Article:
Java Reference
In-Depth Information
@Value("#{ emailUtilities.password }")
private String password;
private String host;
You can also use the expression language to inject references to other named beans in the same
@Value("#{ emailUtilities }")
private EmailUtilities emailUtilities ;
In this case, because there's only one bean in the context with the interface EmailUtilities , you
could also do this:
private EmailUtilities emailUtilities ;
Although there are other mechanisms for discriminating against beans of the same interface, the
expression language becomes very handy here because it lets you simply discriminate by bean id .
You can use the expression language in your XML configurations in exactly the same way as with the
annotation support. Even the prefix #{ and the suffix } are the same.
<bean class="com.apress.springenterpriserecipes.spring3.
p:randomNumber="#{ T(java.lang.Math).random() * 100.0 }"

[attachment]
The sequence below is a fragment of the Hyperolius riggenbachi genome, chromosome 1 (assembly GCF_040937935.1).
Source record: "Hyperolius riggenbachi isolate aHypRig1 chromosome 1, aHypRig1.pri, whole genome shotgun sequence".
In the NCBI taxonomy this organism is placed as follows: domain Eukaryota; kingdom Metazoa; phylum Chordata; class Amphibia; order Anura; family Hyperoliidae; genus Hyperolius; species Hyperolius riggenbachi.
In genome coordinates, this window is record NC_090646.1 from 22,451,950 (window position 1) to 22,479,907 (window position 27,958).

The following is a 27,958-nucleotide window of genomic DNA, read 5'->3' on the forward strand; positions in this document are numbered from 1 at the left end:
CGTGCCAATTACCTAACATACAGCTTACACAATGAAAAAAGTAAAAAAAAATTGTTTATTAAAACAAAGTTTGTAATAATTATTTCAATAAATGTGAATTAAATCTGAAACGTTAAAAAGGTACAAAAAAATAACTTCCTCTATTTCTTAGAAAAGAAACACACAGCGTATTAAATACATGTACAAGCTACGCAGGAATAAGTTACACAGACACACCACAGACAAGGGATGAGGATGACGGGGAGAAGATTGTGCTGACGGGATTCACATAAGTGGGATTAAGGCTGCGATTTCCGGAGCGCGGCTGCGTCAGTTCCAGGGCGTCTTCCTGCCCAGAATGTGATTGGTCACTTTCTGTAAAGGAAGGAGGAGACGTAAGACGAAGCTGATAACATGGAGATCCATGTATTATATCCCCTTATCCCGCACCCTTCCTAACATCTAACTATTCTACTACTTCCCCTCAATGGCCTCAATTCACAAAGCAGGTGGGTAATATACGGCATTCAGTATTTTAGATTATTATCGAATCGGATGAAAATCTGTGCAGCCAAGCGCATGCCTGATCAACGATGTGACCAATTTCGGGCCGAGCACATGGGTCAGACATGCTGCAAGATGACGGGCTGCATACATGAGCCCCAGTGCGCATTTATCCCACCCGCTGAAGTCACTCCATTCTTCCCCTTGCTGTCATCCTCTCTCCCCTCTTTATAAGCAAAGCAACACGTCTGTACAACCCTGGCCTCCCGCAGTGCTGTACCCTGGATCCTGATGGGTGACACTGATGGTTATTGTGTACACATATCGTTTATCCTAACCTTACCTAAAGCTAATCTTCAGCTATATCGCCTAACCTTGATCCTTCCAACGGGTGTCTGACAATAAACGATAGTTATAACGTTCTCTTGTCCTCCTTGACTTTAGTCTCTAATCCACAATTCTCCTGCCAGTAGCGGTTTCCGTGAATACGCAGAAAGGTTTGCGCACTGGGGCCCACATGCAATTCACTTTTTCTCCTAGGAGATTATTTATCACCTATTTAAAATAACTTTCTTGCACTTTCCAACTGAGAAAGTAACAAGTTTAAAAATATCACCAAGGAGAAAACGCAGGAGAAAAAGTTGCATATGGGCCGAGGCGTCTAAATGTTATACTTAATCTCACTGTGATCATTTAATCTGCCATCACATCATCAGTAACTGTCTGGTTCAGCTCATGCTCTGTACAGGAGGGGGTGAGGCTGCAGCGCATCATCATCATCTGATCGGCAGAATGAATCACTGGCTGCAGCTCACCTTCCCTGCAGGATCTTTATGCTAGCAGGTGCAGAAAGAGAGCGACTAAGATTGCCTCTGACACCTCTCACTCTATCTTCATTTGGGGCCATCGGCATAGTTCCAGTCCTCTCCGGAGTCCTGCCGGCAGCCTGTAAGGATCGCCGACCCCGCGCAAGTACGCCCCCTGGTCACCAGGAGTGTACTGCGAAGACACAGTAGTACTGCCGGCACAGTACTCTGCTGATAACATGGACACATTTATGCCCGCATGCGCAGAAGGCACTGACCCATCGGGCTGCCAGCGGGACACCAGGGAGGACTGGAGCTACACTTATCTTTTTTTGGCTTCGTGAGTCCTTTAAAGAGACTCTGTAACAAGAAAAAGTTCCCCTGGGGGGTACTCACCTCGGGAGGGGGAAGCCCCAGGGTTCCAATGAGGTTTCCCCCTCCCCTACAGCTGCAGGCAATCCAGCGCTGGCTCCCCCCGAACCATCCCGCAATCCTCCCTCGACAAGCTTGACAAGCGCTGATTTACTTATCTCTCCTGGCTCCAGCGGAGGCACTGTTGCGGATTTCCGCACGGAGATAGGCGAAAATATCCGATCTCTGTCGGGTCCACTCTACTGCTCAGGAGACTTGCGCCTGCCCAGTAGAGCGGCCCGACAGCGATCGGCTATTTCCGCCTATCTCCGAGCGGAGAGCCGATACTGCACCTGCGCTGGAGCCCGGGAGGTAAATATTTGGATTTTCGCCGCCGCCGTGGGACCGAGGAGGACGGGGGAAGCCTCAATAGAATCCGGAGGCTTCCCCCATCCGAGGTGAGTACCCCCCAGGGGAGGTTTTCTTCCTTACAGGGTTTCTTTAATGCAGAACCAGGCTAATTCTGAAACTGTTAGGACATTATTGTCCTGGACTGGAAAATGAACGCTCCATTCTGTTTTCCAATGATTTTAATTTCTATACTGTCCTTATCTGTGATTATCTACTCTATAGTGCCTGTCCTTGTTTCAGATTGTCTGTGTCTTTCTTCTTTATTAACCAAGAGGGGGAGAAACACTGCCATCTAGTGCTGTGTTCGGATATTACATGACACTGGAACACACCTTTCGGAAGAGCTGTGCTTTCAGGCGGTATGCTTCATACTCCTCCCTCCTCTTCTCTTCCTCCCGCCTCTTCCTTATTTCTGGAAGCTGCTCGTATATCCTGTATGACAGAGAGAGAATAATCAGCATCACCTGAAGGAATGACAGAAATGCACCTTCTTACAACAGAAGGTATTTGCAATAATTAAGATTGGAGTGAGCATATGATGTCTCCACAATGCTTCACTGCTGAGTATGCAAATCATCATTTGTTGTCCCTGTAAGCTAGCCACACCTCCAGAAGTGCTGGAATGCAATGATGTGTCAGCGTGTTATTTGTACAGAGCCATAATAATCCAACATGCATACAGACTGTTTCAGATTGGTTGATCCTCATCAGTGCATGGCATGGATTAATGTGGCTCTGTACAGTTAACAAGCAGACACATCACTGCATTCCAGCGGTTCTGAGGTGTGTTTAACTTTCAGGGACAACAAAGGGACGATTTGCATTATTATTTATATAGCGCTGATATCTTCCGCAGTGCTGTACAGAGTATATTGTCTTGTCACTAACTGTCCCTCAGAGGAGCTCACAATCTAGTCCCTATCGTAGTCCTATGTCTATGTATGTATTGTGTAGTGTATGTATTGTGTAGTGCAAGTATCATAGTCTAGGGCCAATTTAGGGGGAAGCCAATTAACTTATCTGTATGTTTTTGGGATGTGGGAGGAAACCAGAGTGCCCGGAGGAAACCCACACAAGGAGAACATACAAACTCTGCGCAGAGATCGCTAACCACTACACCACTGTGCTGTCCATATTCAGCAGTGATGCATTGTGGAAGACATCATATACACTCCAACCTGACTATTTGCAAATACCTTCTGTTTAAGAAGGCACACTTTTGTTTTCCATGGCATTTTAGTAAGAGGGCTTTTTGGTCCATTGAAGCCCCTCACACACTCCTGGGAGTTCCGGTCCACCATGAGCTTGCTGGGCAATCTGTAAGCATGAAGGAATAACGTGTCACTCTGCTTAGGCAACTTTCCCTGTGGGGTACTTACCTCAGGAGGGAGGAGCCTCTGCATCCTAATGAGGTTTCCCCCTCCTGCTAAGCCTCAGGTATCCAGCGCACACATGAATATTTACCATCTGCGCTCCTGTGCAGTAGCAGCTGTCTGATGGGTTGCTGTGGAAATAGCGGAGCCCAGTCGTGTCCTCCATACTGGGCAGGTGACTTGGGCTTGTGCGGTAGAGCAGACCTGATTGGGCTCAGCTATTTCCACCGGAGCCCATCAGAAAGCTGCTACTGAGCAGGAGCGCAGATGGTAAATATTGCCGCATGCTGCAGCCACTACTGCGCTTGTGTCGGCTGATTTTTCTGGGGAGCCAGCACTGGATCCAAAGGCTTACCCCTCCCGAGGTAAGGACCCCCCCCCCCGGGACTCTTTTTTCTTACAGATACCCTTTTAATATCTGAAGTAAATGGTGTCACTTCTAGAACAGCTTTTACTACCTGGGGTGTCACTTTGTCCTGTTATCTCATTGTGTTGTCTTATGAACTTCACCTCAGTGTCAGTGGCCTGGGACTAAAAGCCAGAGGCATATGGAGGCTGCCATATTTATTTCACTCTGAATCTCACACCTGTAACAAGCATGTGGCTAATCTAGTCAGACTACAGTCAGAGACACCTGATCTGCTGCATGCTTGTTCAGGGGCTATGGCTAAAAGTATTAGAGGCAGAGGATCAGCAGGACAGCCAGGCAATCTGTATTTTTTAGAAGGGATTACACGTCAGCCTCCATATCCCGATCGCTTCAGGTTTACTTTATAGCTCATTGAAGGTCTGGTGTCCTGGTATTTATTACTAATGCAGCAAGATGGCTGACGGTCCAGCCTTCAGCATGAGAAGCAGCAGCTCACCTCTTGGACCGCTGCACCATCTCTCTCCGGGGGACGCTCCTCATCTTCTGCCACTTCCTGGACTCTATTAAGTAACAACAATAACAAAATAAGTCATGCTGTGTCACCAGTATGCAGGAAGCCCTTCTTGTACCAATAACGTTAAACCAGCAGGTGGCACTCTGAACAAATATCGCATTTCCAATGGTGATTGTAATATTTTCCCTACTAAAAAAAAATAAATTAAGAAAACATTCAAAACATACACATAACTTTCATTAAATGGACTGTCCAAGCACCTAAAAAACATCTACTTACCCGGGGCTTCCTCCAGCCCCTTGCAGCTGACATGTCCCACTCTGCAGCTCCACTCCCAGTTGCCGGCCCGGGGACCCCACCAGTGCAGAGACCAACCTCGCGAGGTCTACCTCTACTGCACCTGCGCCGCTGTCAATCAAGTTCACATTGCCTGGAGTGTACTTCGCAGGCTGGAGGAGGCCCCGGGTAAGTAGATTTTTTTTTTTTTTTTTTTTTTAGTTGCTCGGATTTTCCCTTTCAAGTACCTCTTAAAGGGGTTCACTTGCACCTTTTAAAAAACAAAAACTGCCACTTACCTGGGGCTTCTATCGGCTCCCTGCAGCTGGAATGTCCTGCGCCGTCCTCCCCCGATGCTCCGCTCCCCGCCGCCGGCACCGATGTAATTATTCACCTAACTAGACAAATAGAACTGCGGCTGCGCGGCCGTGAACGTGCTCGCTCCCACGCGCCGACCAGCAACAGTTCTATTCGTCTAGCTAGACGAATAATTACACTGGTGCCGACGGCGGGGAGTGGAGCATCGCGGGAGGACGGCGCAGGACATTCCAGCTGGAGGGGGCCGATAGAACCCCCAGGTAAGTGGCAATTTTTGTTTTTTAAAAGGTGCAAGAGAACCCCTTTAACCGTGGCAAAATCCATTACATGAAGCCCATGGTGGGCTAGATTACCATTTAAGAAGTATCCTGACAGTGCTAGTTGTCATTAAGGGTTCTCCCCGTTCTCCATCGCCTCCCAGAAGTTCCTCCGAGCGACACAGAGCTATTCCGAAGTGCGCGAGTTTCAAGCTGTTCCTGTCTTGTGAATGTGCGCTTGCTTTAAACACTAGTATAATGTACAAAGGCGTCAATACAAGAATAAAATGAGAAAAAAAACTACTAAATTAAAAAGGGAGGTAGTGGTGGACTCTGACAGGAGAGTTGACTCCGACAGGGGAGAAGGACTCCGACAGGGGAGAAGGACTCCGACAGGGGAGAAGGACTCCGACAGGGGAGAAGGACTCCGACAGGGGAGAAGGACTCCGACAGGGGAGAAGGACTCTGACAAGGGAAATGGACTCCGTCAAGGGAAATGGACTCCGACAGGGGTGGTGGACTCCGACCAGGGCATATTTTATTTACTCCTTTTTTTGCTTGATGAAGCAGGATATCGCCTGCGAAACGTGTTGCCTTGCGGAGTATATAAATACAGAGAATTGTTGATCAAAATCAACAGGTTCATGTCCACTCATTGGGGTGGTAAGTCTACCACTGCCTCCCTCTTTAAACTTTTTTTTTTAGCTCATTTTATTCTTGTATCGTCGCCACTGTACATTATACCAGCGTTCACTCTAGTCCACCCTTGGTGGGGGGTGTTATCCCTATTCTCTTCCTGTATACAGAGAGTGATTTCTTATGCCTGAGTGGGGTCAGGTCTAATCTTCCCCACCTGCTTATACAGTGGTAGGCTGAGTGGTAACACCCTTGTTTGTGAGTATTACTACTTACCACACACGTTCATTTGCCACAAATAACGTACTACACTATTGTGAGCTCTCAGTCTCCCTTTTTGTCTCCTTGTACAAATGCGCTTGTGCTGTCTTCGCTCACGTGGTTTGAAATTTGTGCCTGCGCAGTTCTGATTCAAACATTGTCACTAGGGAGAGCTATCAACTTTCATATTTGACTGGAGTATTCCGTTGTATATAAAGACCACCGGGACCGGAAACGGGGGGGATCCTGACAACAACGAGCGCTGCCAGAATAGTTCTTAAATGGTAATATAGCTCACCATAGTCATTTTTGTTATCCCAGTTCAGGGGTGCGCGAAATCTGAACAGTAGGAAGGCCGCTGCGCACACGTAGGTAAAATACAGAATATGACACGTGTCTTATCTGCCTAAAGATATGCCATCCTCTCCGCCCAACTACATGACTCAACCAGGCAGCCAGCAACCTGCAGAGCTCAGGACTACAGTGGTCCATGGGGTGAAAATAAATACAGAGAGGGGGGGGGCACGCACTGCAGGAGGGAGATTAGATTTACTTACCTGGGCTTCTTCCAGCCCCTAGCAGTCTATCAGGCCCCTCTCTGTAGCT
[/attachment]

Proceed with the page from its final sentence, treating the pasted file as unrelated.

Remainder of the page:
Using the Spring Expression Language Parser
The SpEL is used primarily inside the XML configuration and annotation support
provided with the Spring framework, but you're free to use the expression language.
The centerpiece of the functionality is provided by the expression parser,
org.springframework.expression.spel.antlr.SpelAntlrExpressionParser , which
you can instantiate directly:
ExpressionParser parser = new SpelAntlrExpressionParser();
Conceivably, you could build an implementation that complies with the ExpressionParser interface
and builds your own integration using this API. This interface is central for evaluating expressions
written using the SpEL. The simplest evaluation might look like this:
Expression exp = parser.parseExpression("'ceci n''est pas une String'" );
String val = exp.getValue(String.class);
Here, you evaluate the String literal (notice that you're escaping the single quote with another
single quote, not with a backslash) and return the result. The call to getValue() is generic, based on the
type of the parameter, so you don't need to cast.
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